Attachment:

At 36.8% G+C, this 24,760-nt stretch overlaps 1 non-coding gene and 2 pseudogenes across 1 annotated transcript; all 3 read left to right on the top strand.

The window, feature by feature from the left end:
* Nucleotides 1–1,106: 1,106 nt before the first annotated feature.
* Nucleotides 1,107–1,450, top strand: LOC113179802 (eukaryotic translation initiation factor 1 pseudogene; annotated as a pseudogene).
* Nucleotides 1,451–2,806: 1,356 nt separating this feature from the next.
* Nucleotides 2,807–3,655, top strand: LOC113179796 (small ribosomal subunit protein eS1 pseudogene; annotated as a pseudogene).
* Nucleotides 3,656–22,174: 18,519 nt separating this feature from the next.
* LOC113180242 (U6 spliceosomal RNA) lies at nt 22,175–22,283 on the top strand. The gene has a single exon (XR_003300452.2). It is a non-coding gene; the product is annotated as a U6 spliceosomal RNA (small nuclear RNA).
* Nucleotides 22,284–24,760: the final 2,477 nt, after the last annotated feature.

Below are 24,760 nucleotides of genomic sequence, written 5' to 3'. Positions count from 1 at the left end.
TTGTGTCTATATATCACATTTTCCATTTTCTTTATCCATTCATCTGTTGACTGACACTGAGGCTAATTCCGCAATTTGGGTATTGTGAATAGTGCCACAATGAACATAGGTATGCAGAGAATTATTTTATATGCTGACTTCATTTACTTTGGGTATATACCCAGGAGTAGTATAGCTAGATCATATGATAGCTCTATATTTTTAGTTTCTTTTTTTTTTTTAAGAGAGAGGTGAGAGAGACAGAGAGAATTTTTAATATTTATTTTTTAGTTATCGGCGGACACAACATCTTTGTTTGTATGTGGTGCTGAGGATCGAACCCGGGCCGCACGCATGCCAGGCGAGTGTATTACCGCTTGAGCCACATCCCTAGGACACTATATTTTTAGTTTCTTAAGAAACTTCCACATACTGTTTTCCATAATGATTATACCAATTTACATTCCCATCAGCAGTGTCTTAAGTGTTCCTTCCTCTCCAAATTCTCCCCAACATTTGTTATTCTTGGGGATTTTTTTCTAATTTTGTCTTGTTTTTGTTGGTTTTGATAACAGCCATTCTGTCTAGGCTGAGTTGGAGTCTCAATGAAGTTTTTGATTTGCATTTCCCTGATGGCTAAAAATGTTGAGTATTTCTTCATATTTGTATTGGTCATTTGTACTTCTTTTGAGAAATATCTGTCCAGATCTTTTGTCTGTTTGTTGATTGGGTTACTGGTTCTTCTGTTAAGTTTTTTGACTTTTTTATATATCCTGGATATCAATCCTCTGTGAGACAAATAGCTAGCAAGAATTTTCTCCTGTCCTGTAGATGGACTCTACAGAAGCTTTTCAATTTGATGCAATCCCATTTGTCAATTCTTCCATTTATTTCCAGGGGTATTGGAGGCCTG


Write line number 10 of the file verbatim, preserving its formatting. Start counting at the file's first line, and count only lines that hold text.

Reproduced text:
Below are 24,760 nucleotides of genomic sequence, written 5' to 3'. Positions count from 1 at the left end.